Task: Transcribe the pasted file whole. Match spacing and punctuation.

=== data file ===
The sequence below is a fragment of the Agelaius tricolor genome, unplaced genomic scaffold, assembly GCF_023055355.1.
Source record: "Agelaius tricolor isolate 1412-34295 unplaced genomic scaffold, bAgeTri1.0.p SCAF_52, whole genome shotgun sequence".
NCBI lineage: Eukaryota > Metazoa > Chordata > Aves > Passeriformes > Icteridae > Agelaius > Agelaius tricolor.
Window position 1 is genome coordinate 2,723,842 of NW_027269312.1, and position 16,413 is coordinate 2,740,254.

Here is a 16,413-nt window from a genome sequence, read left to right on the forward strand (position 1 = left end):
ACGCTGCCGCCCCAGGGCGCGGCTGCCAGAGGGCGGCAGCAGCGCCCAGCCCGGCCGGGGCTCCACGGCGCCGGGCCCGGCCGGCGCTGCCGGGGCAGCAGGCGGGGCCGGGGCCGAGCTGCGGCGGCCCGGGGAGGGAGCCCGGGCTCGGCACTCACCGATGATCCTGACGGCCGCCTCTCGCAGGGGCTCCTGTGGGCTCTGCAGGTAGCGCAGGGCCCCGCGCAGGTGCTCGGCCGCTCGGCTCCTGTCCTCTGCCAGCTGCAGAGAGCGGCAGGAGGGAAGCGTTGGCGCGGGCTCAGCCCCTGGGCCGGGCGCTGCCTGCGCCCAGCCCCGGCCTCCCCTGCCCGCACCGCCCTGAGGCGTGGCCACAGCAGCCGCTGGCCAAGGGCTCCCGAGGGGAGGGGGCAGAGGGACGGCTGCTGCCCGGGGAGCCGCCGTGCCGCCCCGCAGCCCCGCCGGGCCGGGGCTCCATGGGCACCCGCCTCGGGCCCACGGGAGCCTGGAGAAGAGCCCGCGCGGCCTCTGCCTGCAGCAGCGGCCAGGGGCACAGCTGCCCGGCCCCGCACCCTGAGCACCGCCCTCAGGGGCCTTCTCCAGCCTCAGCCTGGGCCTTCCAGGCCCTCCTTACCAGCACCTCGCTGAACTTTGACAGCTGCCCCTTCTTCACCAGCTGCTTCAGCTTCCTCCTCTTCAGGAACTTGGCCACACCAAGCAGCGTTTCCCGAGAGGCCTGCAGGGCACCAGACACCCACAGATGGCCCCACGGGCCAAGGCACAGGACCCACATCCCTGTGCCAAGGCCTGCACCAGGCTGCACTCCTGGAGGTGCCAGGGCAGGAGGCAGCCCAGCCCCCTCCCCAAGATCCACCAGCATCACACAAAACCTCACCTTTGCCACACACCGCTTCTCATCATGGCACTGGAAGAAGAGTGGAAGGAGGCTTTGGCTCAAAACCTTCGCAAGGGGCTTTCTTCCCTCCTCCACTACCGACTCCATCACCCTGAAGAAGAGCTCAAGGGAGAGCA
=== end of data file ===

The sequence below is a fragment of the Agelaius tricolor genome, unplaced genomic scaffold, assembly GCF_023055355.1.
Source record: "Agelaius tricolor isolate 1412-34295 unplaced genomic scaffold, bAgeTri1.0.p SCAF_52, whole genome shotgun sequence".
NCBI lineage: Eukaryota > Metazoa > Chordata > Aves > Passeriformes > Icteridae > Agelaius > Agelaius tricolor.
Window position 1 is genome coordinate 2,723,842 of NW_027269312.1, and position 16,413 is coordinate 2,740,254.

Here is a 16,413-nt window from a genome sequence, read left to right on the forward strand (position 1 = left end):
ACGCTGCCGCCCCAGGGCGCGGCTGCCAGAGGGCGGCAGCAGCGCCCAGCCCGGCCGGGGCTCCACGGCGCCGGGCCCGGCCGGCGCTGCCGGGGCAGCAGGCGGGGCCGGGGCCGAGCTGCGGCGGCCCGGGGAGGGAGCCCGGGCTCGGCACTCACCGATGATCCTGACGGCCGCCTCTCGCAGGGGCTCCTGTGGGCTCTGCAGGTAGCGCAGGGCCCCGCGCAGGTGCTCGGCCGCTCGGCTCCTGTCCTCTGCCAGCTGCAGAGAGCGGCAGGAGGGAAGCGTTGGCGCGGGCTCAGCCCCTGGGCCGGGCGCTGCCTGCGCCCAGCCCCGGCCTCCCCTGCCCGCACCGCCCTGAGGCGTGGCCACAGCAGCCGCTGGCCAAGGGCTCCCGAGGGGAGGGGGCAGAGGGACGGCTGCTGCCCGGGGAGCCGCCGTGCCGCCCCGCAGCCCCGCCGGGCCGGGGCTCCATGGGCACCCGCCTCGGGCCCACGGGAGCCTGGAGAAGAGCCCGCGCGGCCTCTGCCTGCAGCAGCGGCCAGGGGCACAGCTGCCCGGCCCCGCACCCTGAGCACCGCCCTCAGGGGCCTTCTCCAGCCTCAGCCTGGGCCTTCCAGGCCCTCCTTACCAGCACCTCGCTGAACTTTGACAGCTGCCCCTTCTTCACCAGCTGCTTCAGCTTCCTCCTCTTCAGGAACTTGGCCACACCAAGCAGCGTTTCCCGAGAGGCCTGCAGGGCACCAGACACCCACAGATGGCCCCACGGGCCAAGGCACAGGACCCACATCCCTGTGCCAAGGCCTGCACCAGGCTGCACTCCTGGAGGTGCCAGGGCAGGAGGCAGCCCAGCCCCCTCCCCAAGATCCACCAGCATCACACAAAACCTCACCTTTGCCACACACCGCTTCTCATCATGGCACTGGAAGAAGAGTGGAAGGAGGCTTTGGCTCAAAACCTTCGCAAGGGGCTTTCTTCCCTCCTCCACTACCGACTCCATCACCCTGAAGAAGAGCTCAAGGGAGAGCA